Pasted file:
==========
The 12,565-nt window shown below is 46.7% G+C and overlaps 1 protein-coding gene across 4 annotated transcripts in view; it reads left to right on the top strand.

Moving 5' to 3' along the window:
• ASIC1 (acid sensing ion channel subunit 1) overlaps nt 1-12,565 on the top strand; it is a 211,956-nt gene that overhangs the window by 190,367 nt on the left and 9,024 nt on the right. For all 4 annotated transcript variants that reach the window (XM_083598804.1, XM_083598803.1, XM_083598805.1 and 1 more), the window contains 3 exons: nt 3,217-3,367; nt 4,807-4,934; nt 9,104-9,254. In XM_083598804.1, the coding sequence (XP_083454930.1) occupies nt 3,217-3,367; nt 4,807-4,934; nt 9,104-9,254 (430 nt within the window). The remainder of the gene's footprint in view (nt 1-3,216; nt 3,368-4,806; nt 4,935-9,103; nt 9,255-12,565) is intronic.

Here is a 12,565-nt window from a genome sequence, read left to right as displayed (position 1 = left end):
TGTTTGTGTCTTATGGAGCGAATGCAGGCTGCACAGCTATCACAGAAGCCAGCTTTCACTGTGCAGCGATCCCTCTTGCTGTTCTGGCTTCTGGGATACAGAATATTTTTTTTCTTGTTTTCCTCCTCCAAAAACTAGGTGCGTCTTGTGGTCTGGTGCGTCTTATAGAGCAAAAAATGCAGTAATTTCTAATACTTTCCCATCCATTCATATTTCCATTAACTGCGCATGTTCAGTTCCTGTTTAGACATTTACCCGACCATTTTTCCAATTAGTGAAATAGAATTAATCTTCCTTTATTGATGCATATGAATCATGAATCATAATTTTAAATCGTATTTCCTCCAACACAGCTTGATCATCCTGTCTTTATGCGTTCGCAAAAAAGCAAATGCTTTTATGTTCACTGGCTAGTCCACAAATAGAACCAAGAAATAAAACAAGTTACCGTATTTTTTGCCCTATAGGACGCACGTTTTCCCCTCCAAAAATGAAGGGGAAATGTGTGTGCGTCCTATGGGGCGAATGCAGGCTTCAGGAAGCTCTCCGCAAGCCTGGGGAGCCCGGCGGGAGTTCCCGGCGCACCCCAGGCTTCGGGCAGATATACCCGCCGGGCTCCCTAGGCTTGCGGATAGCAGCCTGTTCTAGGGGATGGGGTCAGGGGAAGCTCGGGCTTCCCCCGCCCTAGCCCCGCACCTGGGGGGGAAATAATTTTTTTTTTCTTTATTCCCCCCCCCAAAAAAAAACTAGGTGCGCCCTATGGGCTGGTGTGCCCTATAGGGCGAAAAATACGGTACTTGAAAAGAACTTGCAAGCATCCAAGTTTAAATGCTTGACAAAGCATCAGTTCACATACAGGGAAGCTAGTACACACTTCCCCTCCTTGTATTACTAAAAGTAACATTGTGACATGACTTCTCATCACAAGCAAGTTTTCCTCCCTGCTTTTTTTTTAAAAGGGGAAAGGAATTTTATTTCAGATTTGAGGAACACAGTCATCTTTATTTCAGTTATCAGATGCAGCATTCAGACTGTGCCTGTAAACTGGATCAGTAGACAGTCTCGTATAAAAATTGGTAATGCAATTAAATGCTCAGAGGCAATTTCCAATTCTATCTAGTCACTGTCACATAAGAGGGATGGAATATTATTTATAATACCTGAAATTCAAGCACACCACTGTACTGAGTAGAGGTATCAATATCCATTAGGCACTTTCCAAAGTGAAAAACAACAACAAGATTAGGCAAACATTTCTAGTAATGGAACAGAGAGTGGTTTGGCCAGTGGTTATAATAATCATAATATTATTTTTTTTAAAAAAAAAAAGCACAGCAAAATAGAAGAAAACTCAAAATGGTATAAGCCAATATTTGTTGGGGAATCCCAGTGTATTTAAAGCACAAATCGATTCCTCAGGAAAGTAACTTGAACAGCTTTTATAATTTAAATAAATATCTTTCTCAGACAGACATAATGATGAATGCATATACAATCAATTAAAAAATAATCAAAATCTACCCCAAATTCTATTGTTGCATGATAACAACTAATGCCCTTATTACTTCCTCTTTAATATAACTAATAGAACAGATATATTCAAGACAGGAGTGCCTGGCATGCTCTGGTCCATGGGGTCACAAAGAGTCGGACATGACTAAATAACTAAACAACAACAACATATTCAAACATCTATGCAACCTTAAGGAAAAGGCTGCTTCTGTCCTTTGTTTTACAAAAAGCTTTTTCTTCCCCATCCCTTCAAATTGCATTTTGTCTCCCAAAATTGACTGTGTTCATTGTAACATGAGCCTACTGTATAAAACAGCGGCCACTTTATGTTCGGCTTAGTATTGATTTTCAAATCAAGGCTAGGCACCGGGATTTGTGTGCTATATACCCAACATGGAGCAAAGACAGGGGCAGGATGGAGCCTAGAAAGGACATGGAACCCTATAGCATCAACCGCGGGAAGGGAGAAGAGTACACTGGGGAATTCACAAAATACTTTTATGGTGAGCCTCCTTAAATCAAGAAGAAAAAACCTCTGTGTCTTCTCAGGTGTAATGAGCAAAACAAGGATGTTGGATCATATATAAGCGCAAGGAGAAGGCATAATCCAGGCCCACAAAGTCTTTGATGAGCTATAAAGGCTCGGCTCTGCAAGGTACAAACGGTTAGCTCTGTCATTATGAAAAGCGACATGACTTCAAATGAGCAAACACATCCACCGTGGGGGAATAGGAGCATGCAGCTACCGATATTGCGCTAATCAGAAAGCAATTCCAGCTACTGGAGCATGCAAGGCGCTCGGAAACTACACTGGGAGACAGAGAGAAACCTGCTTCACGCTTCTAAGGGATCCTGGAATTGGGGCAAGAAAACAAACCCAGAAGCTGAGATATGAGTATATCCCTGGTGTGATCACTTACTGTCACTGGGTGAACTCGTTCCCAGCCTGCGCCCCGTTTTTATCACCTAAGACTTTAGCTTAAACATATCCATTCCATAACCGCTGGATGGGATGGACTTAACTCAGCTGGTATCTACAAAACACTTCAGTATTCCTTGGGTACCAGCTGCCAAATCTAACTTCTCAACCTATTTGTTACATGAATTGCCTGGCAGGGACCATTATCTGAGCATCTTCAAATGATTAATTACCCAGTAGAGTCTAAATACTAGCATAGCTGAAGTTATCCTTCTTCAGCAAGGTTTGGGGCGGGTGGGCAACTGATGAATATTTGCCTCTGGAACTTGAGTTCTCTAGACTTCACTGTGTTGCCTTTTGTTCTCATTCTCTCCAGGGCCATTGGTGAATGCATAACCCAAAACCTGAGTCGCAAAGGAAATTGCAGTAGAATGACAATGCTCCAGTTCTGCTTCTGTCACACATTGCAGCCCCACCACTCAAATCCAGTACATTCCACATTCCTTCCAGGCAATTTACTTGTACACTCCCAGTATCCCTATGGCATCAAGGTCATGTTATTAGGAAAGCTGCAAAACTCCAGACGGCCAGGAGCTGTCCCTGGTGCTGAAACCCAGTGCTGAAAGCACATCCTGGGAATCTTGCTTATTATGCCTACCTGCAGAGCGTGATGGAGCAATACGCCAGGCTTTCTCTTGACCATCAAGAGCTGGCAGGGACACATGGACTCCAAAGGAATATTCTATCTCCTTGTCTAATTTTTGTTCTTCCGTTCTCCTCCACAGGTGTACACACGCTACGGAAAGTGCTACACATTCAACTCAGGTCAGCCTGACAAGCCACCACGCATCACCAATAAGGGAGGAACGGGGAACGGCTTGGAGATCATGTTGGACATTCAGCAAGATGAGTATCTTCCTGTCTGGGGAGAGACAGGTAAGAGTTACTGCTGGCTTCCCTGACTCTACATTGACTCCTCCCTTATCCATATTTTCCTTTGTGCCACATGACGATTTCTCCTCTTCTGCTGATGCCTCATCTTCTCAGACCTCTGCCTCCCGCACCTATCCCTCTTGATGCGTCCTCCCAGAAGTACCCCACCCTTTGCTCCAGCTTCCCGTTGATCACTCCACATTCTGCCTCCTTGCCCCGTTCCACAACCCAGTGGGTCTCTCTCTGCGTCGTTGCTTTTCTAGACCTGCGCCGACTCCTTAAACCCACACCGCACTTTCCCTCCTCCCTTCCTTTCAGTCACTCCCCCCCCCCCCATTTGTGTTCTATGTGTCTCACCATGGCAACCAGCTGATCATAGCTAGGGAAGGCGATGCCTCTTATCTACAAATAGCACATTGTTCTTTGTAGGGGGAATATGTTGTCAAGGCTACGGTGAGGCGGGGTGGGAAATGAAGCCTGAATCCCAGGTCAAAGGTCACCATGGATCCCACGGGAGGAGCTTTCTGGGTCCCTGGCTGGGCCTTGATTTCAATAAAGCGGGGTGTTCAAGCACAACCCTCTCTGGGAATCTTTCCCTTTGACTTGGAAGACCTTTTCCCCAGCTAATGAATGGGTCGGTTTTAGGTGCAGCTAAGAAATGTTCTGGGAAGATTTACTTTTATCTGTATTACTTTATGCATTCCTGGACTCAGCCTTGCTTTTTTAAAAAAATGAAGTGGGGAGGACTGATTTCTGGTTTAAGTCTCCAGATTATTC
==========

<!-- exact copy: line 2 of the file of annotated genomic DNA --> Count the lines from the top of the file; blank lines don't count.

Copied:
Moving 5' to 3' along the window: